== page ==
Greetings castmates! It's time to stop the presses in
River City as the Gazette closes production. What a great run we
have had. This publisher will miss you all so very much.
Many of you used costumes from Twilight Theatre, or borrowed from other
theatres. It is very important to return these. Be sure to
clean and return the costumes at the cast party. Also make sure they
are completely dry so they will not mildew during storage. Remember
any bows or ties that went with the costume.
Why We Act
because we love the theatre experience and very little of that has to do
with the drudgery of memorizing lines or fear of facing the lights. It is
about lending your time and your talent to a common goal that binds us
together. It is the accomplishment of becoming greater as a whole than we
are as individuals. It is the shared thrill of success when we know a job
is well done and the roar of applause still echoes in our ears. And
finally, it is the journey to become characters on a stage while being
given the privilege to discover the wonderful people with whom we share
So what's next for Tony?
To be quite honest, I loathed the day when the play is over and rehearsals
are no more and I have no immediate means to see the many fine members of The
Music Man cast. I don't live here and I will rarely
run into you in town. I hated the idea of just saying goodbye to
people I with whom have shared so much time, work, and sweat. I have
learned in theatre, that we do say goodbye, and then find each other again
on stage as we join another production. I truly look forward to that
day. And until then... there is sunlight on the horizon and you have
not seen the last of me.
A fond farewell from the
By the Numbers
We saw over a thousand people visiting us in River City. We
performed on one of the largest stages you may ever use as an
actor. We had about 50 members in our cast, 26 members in our
orchestra, and a dozen or so in the crew.
If Nothing Else...
During the past week, I have received a long list of thanks from many of
you or your parents. I must share that appreciation to the
many, many people who I asked to get involved. What a great group of
people because so many eagerly jumped a the chance to be a part. I
hope you are all left with great memories and friendships. I am.
Frank Gotch, born in Humboldt,
Iowa on 27 April 1878, is
considered by many to be the first great professional wrestling
champion. He is famous for his "step-over toe-hold." On Labor Day in
1908, Gotch, the then American Heavyweight Champion, defeated World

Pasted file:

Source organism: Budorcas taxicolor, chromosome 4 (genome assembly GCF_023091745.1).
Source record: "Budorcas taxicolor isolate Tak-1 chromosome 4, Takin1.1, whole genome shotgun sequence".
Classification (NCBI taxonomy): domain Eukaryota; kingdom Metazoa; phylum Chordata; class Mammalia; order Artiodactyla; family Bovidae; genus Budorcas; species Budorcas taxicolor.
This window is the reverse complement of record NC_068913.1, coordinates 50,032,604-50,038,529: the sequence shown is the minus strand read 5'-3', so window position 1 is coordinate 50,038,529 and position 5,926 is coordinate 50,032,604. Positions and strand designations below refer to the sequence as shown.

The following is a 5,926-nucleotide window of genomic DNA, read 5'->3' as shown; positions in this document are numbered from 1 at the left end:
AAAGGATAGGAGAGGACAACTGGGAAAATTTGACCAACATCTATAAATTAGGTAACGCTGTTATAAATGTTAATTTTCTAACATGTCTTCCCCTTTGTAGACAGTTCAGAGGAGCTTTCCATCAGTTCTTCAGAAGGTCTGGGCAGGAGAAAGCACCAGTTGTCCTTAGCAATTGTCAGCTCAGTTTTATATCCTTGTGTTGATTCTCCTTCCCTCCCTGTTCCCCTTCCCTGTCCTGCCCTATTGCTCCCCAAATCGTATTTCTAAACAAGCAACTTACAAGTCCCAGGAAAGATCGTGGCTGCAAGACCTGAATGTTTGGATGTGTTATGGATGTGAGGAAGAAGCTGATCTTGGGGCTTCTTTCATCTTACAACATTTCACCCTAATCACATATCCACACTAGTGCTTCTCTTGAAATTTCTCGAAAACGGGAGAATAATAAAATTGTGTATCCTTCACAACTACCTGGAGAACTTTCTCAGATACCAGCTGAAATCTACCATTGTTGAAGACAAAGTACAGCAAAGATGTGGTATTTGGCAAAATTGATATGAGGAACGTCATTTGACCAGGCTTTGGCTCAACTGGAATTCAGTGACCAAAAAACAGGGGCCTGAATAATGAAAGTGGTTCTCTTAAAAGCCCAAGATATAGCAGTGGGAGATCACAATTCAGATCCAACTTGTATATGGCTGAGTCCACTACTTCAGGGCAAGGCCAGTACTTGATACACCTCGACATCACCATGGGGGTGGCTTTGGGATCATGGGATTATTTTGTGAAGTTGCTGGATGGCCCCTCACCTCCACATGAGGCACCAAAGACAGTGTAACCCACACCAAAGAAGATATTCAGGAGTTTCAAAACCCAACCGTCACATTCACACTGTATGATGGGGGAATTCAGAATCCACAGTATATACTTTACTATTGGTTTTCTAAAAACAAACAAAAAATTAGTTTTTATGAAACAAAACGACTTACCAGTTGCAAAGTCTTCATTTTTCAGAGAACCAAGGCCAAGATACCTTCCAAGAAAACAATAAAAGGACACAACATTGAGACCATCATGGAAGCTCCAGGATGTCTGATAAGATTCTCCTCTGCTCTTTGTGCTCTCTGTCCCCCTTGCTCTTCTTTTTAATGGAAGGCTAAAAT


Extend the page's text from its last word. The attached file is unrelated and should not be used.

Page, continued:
Heavyweight Champion, George Hackenschmidt, at
Comiskey Park in
to unify the two titles. Gotch died in 1917.
Ed "Strangler" Lewis was born Robert Herman Julius Friedrich in Wisconsin in 1889. Around
1910, he took the name Lewis from a wrestler of the previous century
known as Evan "The Strangler" Lewis, a master of the strangle hold. Ed
"Strangler" Lewis never used the illegal strangle hold but developed the
legal headlock which, when properly applied, would render the opponent
unconscious. In the days of Gotch and Lewis, there was no time limit on
matches. There is no evidence that Gotch and Lewis ever fought.
Wells Fargo Wagon goes home.
It's been a great stage centerpiece
during our run of The
Music Man, and having a new paint job, the Wells Fargo wagon returns to
her post at Roger's Bar-B-Que.
living room sofa spends more time on stage than you do.
have your own secret family recipe for stage blood.
ever appeared on stage wearing your own clothes.
can find a prop in the prop room that hasn't seen the light of day in
ten years, but you don't know where your own vacuum cleaner is.
have a Frequent Shopper Card at The Salvation Army.
start buying your work clothes at Goodwill so you can buy your
costumes at the mall.
children have ever begged you not to buy them any more Happy Meals.
think Neil Simon is a misunderstood genius.
ever appeared in a show where the cast outnumbered the audience.
ever gotten a part because you were the only guy who showed up for
set designer has ever told you not to walk on the left half of the
stage because the floor's still wet -- five minutes before curtain.
ever been told your director has no eyebrows because he handled
special effects for the last show.
ever cleaned a tuxedo with a magic marker.
ever said, "Don't worry - we'll just hot glue it."
ever appeared on stage in an outfit held together with hot glue.
ever seriously considered not doing in the murder victim because the
gunshot might wake up the audience.
ever appeared in a show where tech week is devoted to getting the
running time under three and a half hours.
lighting director has ever missed a cue because he was blinded by the
glare from the sea of bald heads in the audience.
ever appeared on stage in an English drawing room murder mystery where
half the cast spoke with southern accents.
ever called for a line -- in front of an audience.
mother has ever greeted you after a performance with the words
"Don't give up your day job."
ever appeared in a show featuring a flushing toilet sound effect.
audience recognizes you the minute you walk on stage because they saw
you taking out the trash before the show.
ever menaced anyone with a gun held together with electrical tape.
ever had to haul a sofa off stage between scenes wearing a dinner gown
and high heels.
ever played the father of someone your father's age.
kids know your lines better than you do.
kids SAY your lines better than you do.
get home from rehearsal and have to go back to the theater because you
forgot your kids.
ever appeared in a show where an actor leaned out through a window
without opening it first.
ever heard a director say, "Try not to bump into the
furniture," and mean it.
ever appeared on stage with people you're related to.
ever heard the head of the set construction crew say, "Just paint
it black - no one will ever see it."